Eight types of birds, including Spix’s macaw, the blue parrot featured in the movie Rio, are the latest species added to the list of confirmed or highly likely extinctions.
The last known sighting of Spix’s macaw was in 2000. A sighting in 2016, reported by BirdLife, was later determined to have been a captive bird on the loose, rather than an indication that the parrot had returned to Brazil’s forests.
The study, published by Biological Conservation, conducted by BirdLife International, monitored 51 species of “critically endangered” birds. While the report indicates that several species of birds are no longer present in their natural habitats, the results weren’t all disheartening. Researchers found that one type of bird, the Moorea reed warbler, was less endangered than previously thought, and recommend that it be removed from the “possibly extinct” list.
In addition to Spix’s macaw, the analysis finds the Alagoas Foliage-gleaner, a small Brazillian bird, to have become extinct in 2011, likely due to deforestation. The cryptic tree-hunter has not been seen in over 10 years since the small forests it inhabited were converted into sugar cane plantations. Two other species, the glaucous macaw and the Pernambuco pygmy-owl, have seen their habitats destroyed by deforestation.
The poo-uli, or black-faced honeycreeper, was once a candidate for breeding in captivity, but conservationists were unable to boost the population. It has not been seen in Hawaii since 2004.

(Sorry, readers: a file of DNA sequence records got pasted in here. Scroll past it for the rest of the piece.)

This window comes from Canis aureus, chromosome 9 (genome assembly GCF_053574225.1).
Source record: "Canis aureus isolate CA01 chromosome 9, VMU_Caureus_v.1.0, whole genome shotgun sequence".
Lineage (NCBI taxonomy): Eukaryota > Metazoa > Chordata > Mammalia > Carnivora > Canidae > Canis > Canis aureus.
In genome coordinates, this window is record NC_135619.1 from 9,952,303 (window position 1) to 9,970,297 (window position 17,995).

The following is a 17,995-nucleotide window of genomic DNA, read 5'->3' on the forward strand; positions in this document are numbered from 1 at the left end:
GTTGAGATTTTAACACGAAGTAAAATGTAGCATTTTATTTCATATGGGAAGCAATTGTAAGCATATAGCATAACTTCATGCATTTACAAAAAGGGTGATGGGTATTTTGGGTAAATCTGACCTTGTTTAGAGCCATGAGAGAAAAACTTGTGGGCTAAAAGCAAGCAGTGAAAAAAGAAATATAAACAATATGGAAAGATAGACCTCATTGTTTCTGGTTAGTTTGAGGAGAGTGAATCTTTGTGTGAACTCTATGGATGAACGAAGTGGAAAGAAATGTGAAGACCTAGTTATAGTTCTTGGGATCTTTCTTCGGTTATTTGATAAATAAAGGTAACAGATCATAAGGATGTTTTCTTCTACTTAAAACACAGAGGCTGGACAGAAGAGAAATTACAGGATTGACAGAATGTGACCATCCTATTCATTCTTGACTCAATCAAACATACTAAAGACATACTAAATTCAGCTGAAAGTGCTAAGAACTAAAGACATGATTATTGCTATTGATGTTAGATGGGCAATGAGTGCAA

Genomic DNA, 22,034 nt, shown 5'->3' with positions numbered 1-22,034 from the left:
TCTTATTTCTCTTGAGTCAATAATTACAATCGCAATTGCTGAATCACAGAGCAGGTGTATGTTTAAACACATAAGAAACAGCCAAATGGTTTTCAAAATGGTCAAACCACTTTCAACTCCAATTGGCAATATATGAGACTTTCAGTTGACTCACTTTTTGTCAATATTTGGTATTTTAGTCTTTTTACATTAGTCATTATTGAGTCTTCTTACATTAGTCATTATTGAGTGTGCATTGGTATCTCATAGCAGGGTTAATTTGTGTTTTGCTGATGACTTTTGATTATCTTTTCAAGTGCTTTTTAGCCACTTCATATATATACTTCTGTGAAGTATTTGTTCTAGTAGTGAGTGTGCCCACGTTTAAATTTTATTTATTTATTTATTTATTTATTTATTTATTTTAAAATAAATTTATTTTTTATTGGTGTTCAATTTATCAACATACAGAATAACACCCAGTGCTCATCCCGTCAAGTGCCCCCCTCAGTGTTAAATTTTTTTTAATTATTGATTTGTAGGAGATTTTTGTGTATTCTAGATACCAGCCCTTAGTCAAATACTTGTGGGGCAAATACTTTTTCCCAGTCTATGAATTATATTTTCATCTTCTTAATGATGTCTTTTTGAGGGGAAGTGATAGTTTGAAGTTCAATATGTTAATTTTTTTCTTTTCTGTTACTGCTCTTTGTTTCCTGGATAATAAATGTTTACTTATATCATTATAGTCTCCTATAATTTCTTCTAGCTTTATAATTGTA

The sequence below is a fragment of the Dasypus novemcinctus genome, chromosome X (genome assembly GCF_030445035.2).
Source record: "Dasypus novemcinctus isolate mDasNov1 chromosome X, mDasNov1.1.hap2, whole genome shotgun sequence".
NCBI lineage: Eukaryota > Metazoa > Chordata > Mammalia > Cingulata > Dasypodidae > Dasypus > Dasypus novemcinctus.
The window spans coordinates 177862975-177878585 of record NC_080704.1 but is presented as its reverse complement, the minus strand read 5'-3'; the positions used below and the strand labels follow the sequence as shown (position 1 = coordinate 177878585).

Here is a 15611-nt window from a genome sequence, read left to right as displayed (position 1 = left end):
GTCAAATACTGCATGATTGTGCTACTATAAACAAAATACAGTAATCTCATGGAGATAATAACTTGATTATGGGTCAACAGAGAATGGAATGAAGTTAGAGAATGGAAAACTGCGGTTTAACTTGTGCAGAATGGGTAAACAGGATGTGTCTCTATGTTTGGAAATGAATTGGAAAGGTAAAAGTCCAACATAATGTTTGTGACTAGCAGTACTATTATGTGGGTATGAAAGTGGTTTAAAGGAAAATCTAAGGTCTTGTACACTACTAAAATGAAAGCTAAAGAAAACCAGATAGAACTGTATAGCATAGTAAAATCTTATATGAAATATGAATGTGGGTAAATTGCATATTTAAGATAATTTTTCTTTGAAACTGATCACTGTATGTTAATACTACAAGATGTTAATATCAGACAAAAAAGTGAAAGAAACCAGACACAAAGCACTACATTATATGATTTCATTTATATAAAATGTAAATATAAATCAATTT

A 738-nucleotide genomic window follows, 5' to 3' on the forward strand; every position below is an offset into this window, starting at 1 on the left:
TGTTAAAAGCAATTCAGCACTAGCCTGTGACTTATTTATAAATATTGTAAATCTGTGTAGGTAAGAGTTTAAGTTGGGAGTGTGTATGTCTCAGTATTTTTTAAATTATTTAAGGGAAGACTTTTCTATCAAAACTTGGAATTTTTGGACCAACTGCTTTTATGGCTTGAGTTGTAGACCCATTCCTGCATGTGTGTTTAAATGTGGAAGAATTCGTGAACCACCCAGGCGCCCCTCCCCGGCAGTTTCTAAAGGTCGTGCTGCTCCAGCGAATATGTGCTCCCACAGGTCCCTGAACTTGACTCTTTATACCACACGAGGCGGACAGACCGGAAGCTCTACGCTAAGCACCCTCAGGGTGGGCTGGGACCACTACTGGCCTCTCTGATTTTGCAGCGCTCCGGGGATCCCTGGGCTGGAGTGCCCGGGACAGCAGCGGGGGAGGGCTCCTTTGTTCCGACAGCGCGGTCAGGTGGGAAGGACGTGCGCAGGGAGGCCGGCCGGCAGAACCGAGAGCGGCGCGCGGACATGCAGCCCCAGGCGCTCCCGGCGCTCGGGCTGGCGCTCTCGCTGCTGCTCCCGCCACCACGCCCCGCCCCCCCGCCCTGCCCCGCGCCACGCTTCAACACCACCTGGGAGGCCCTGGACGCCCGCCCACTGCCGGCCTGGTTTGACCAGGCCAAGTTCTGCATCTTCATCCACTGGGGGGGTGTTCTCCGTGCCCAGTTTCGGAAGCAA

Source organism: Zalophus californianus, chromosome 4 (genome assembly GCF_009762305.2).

Stuart Butchart, the chief scientist from BirdLife International, calls attention to how humans have affected wildlife populations.
“Historically 90 percent of bird extinctions have been small populations on remote islands. Our evidence shows there is a growing wave of extinctions washing over the continent driven by habitat loss from unsustainable agriculture, drainage and logging.”
“People think of extinctions and think of the dodo but our analysis shows that extinctions are continuing and accelerating today.”
Butchart hopes that these findings can help drive conservation efforts. Citing limited resources for the preservation of endangered species, he said, “If some of these species have gone we need to redirect these resources to those that remain.”
“Obviously it’s too late to help some of these iconic species but because we know birds better than any other taxonomic class we know which other species are most at risk. We hope this study will inspire a redoubling of efforts to prevent other extinctions.”
The International Union for Conservation of Nature (IUCN) considers a species “extinct in the wild” when no members of a species are known to exist in their natural habitat, excluding zoos.